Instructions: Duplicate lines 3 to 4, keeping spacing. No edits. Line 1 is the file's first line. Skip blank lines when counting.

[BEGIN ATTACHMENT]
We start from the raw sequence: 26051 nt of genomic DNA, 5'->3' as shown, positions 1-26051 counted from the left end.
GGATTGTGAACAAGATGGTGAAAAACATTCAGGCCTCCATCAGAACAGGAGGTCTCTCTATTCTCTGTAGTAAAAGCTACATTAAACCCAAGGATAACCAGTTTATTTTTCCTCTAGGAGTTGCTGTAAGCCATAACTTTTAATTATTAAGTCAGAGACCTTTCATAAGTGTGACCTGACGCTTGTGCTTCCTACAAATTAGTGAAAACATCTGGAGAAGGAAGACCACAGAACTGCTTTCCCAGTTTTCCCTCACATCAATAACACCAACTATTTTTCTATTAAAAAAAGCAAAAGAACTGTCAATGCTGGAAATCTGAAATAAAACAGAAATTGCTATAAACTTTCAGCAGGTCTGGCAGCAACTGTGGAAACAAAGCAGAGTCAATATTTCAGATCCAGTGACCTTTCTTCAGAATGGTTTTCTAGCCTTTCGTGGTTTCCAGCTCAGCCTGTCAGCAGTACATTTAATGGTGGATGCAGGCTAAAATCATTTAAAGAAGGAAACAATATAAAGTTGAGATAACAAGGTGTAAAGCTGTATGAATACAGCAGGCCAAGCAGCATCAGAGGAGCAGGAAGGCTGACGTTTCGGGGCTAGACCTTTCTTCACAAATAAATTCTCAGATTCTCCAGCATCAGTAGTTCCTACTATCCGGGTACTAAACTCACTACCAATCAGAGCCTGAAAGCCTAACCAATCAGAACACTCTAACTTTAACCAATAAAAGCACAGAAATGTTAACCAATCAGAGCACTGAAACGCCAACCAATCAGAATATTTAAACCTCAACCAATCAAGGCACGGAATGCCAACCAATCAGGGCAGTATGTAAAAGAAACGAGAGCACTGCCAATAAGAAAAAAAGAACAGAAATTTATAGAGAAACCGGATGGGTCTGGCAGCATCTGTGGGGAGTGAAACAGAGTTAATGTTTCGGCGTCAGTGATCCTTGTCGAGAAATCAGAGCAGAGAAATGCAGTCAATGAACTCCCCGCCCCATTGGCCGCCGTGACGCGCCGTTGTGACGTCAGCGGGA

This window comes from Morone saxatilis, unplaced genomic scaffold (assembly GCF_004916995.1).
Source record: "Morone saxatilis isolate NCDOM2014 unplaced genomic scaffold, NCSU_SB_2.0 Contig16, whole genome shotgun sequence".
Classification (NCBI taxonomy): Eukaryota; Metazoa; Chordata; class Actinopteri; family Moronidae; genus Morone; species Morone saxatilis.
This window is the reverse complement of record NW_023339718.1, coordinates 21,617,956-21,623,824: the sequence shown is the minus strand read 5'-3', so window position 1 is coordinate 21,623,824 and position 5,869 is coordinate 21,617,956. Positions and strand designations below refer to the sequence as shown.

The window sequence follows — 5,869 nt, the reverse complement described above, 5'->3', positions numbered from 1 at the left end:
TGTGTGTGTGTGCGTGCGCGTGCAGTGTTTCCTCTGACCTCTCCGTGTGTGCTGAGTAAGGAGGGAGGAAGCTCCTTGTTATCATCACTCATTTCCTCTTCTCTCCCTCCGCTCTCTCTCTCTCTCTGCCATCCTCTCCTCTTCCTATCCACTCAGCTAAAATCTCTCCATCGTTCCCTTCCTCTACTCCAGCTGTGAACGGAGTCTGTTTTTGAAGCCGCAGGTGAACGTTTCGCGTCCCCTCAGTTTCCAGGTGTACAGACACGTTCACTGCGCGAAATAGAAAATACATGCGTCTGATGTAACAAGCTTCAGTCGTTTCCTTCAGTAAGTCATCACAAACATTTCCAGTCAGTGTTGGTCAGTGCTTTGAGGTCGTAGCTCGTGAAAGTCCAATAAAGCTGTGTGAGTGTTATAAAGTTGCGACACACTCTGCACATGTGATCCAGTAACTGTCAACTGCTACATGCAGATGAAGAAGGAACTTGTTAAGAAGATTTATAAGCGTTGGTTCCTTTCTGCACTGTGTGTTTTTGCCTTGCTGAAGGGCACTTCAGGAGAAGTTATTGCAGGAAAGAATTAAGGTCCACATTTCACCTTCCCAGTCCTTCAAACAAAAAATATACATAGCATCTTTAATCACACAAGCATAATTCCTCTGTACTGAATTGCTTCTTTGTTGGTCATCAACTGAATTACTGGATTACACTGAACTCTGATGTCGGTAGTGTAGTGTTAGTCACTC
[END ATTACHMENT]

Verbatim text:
This window comes from Morone saxatilis, unplaced genomic scaffold (assembly GCF_004916995.1).
Source record: "Morone saxatilis isolate NCDOM2014 unplaced genomic scaffold, NCSU_SB_2.0 Contig16, whole genome shotgun sequence".